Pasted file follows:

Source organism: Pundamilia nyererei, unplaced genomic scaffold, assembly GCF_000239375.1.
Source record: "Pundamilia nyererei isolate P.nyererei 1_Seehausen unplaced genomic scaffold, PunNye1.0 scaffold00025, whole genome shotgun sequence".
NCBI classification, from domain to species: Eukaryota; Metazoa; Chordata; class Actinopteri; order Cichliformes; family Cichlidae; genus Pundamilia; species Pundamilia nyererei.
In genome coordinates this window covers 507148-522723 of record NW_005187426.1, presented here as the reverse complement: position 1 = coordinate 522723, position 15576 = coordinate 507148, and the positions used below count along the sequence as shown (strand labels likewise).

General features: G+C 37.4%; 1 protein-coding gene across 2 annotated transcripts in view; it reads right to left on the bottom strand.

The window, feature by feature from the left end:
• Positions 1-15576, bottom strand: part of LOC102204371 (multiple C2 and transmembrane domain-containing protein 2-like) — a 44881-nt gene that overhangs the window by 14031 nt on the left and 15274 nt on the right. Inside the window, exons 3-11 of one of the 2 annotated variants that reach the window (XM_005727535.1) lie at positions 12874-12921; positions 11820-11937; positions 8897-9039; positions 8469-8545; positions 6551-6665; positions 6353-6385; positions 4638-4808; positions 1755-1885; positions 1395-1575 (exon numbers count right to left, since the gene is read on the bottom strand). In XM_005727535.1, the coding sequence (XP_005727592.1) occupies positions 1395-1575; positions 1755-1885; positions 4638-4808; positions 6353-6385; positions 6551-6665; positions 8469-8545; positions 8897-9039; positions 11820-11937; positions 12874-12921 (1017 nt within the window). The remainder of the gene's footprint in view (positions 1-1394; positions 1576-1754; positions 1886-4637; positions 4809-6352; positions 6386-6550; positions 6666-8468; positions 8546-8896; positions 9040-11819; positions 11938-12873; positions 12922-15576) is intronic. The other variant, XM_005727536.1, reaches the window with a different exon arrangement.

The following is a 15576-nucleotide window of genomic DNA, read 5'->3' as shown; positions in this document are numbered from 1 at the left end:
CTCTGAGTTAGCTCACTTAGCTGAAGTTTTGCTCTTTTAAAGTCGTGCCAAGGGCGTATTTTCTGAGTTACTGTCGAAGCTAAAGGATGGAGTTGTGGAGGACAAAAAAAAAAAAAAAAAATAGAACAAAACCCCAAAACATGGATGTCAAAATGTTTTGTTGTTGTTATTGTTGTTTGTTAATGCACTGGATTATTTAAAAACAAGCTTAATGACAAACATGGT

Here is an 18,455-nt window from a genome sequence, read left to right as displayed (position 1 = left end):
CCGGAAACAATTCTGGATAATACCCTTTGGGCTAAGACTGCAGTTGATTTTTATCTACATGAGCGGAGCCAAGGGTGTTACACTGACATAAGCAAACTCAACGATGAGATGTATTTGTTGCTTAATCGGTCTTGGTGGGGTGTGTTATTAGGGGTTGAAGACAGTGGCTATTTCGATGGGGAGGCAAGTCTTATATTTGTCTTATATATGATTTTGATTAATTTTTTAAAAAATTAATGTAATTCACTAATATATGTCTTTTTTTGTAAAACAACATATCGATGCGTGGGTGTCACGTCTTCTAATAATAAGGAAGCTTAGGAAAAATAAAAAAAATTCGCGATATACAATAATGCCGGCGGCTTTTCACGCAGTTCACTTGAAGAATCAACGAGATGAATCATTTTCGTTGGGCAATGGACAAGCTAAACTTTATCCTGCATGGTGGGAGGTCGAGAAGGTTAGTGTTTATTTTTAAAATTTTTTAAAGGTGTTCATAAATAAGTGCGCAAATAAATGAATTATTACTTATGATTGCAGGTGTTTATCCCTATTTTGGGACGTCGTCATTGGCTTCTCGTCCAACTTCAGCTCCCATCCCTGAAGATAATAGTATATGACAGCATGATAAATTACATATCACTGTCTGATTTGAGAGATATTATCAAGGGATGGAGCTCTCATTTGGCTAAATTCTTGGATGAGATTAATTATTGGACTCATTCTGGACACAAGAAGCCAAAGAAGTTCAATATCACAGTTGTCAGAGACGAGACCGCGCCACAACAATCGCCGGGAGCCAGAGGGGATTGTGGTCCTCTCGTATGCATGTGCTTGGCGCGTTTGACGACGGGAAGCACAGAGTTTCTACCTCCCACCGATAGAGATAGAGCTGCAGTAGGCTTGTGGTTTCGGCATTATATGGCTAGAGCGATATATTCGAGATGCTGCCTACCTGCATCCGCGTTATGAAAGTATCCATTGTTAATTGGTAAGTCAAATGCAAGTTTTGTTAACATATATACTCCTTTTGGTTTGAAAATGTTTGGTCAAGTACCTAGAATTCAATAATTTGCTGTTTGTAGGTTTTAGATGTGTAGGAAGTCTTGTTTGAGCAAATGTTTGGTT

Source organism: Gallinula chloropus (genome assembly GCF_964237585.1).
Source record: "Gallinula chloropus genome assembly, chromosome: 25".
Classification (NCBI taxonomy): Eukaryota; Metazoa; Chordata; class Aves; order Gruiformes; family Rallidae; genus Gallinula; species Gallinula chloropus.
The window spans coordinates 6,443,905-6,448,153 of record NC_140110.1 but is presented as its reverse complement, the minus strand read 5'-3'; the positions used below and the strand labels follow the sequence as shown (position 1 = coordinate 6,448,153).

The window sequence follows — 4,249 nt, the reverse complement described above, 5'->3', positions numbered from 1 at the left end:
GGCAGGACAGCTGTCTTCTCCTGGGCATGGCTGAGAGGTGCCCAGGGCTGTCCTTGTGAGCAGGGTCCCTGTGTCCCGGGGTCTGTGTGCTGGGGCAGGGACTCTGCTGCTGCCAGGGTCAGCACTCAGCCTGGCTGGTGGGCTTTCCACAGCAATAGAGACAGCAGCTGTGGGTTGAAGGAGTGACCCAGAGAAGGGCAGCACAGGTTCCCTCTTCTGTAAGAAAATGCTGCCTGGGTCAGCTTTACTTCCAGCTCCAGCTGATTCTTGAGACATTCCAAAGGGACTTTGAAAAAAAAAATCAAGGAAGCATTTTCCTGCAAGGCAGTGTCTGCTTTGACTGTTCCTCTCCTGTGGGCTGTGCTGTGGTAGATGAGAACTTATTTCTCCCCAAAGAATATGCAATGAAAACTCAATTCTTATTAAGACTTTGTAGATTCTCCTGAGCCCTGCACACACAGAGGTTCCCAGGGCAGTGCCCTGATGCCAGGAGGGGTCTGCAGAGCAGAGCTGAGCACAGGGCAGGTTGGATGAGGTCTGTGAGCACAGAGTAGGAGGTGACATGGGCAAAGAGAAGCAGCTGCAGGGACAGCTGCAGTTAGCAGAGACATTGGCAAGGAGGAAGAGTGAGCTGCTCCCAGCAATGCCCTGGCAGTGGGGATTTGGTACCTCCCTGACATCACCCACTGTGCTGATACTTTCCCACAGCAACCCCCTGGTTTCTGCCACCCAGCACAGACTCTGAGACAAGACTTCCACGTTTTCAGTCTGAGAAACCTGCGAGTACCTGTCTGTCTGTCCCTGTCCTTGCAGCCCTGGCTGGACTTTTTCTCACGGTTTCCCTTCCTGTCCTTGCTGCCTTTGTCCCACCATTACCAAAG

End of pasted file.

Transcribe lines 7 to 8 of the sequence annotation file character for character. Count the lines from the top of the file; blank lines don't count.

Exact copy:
• Positions 1-15576, bottom strand: part of LOC102204371 (multiple C2 and transmembrane domain-containing protein 2-like) — a 44881-nt gene that overhangs the window by 14031 nt on the left and 15274 nt on the right. Inside the window, exons 3-11 of one of the 2 annotated variants that reach the window (XM_005727535.1) lie at positions 12874-12921; positions 11820-11937; positions 8897-9039; positions 8469-8545; positions 6551-6665; positions 6353-6385; positions 4638-4808; positions 1755-1885; positions 1395-1575 (exon numbers count right to left, since the gene is read on the bottom strand). In XM_005727535.1, the coding sequence (XP_005727592.1) occupies positions 1395-1575; positions 1755-1885; positions 4638-4808; positions 6353-6385; positions 6551-6665; positions 8469-8545; positions 8897-9039; positions 11820-11937; positions 12874-12921 (1017 nt within the window). The remainder of the gene's footprint in view (positions 1-1394; positions 1576-1754; positions 1886-4637; positions 4809-6352; positions 6386-6550; positions 6666-8468; positions 8546-8896; positions 9040-11819; positions 11938-12873; positions 12922-15576) is intronic. The other variant, XM_005727536.1, reaches the window with a different exon arrangement.

The following is a 15576-nucleotide window of genomic DNA, read 5'->3' as shown; positions in this document are numbered from 1 at the left end: